The divide between Tea Party and establishment Republican leadership continues to provide headlines. First, GOP Chairman Joe Nosef talked to NBC about Chris McDaniel’s comments on his former radio program. Then MS Tea Party president, Laura Van Overschelde, called on Nosef to resign for failing to be neutral as he is required to be under state party bylaws.
Breitbart reported from leaked email conversations that Nosef said, “‘These people are getting so fanatical [that] this will put everything in danger regardless of who wins’ the upcoming GOP primary, he wrote, adding, ‘I refuse to continue to spend time dealing with these people.'” Nosef clarified:
[B]y “these people,” in the email he didn’t mean all Tea Partiers. “I would never say I am done working with the tea party itself,” Nosef said. “In fact as a tea party member who actually is out there in the state working told me today – the real grassroots tea party people don’t care about all this inside baseball stuff. They are working to win elections. So I would never stop working with them. When I said ‘these people’ I was speaking of some of their leadership that is chronically against all of our elected officials. Literally these people believe our entire federal delegation needs to go. That’s how different their leadership is than their voters.”
The constant “disagreeableness” of the Tea Party has caused Frank Corder of Y’all Politics to call them the “Conservative Thought Police.” Bobby Harrison of the Daily Journal writes that the Primary campaign could draw a record amount of participation this year:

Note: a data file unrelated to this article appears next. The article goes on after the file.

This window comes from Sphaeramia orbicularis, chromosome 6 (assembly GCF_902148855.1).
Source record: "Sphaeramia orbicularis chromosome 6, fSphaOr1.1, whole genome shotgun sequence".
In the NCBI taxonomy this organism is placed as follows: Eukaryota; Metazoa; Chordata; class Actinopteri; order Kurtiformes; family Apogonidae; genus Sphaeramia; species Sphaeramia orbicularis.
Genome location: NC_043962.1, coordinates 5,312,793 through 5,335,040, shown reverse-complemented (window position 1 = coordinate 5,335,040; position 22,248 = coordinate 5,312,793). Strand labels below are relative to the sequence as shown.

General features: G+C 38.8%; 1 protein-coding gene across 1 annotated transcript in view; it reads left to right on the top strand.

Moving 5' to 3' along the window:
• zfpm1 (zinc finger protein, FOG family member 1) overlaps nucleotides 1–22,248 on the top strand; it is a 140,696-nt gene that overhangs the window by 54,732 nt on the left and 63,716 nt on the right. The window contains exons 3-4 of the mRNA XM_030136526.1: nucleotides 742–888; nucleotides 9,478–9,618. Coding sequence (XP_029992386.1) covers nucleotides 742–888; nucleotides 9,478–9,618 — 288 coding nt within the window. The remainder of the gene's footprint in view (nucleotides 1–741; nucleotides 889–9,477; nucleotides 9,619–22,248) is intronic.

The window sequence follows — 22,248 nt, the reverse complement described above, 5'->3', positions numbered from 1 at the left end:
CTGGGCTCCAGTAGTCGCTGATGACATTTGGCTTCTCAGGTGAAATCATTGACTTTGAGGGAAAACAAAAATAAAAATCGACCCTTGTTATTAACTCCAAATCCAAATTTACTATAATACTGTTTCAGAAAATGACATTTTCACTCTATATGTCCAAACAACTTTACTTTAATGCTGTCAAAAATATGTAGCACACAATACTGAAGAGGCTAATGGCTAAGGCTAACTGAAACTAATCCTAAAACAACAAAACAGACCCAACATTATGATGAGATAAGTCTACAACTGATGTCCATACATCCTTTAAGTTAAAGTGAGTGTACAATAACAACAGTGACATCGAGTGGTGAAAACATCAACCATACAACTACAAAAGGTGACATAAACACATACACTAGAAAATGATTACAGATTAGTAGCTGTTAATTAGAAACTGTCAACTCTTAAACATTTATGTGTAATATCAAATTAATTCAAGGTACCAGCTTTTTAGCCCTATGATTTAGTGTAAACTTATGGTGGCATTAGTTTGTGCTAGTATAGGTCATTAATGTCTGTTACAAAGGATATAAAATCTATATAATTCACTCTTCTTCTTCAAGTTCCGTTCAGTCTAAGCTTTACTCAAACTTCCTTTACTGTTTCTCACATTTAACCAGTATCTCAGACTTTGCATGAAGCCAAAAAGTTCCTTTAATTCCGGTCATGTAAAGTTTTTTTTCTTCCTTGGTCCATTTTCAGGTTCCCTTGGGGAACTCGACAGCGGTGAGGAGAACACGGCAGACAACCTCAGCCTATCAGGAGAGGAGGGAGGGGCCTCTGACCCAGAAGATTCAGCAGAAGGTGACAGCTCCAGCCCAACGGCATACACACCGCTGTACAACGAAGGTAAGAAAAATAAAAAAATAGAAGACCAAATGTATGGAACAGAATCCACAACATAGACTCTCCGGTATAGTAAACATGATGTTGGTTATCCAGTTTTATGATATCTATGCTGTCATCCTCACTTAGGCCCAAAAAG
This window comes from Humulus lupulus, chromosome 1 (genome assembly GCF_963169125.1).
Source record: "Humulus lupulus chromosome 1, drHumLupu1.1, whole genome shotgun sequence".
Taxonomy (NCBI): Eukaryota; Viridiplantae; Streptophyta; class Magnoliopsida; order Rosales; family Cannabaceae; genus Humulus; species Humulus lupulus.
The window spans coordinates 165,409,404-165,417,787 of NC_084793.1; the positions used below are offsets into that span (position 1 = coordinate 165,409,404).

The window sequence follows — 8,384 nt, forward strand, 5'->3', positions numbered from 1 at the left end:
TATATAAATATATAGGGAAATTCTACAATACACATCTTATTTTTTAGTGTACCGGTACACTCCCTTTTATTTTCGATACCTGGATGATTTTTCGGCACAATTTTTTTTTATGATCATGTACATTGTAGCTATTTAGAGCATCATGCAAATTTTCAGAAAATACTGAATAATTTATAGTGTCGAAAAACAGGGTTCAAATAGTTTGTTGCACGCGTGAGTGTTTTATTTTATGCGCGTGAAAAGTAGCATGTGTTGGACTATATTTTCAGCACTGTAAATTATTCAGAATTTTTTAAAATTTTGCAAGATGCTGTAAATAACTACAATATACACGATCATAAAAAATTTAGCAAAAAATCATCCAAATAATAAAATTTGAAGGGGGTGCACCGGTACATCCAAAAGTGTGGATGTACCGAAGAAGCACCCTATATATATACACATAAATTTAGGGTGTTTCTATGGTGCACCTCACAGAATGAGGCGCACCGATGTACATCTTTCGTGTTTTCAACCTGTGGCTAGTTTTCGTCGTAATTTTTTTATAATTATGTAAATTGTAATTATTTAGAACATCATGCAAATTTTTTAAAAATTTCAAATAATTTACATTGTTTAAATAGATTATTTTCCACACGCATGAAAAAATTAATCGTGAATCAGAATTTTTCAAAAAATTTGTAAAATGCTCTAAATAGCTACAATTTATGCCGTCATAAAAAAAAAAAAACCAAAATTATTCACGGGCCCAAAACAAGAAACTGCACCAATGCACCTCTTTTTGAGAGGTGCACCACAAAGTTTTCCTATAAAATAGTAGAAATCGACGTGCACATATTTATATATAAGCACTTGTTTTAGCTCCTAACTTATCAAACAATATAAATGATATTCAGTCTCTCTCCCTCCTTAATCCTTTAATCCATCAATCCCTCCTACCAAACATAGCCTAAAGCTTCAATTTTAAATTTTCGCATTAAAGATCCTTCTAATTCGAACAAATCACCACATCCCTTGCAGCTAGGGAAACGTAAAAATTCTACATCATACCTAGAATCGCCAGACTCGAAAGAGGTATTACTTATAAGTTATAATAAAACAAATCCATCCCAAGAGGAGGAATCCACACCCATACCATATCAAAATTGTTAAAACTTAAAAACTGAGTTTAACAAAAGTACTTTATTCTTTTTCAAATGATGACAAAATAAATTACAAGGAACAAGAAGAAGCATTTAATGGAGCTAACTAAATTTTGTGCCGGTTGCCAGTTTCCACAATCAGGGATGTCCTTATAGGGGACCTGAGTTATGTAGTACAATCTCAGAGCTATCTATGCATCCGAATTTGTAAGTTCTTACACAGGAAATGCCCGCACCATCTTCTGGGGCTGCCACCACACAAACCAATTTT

The McDaniel/Cochran campaign has the potential to attract many newcomers to the Republican Party primary. The race, it appears by the number of television commercials already being aired and the animosity already being displayed by both campaigns, will be hotly contested. And there is no party primary on the Democratic side of any significance. Cochran, of course, is the sixth-term incumbent and deeply entrenched as part of the state Republican Party organization. McDaniel is the upstart, the Tea Party favorite. Now, in many instances, Tea Party members have been long-time, entrenched Republicans. But in other instances, Tea Party members, although socially and fiscally conservative, have never identified with the Republican Party, other than to vote for the Republican candidate with whom they felt most closely aligned. Many of these people have become politically active for the first time thanks to the Tea Party, though they have been long-time Republican voters.
The McDaniel-Cochran race is quickly morphing into a contest between those Tea Party members and the state’s Republican Party establishment, or GOP old guard. After all, the Barbours, as Republican establishment as can be found, are running an independent group touting Cochran and speaking rather despairingly of McDaniel and of groups supporting him.
Haley Barbour called the national Tea Party-affiliated groups supporting McDaniel “out-of-state phonies.” The former governor – the most prolific political fundraiser in the state’s history – was never averse to out-of-state support when he was campaigning.
After the Primary season is over, all Republicans will need to come together for the General Election. Harrison concludes:
The establishment Republicans have depended on the Tea Party-like voters – many of whom are supporting McDaniel – to turn Mississippi into one of the most dependable red states. They will continue to need that support whether McDaniel wins or loses.
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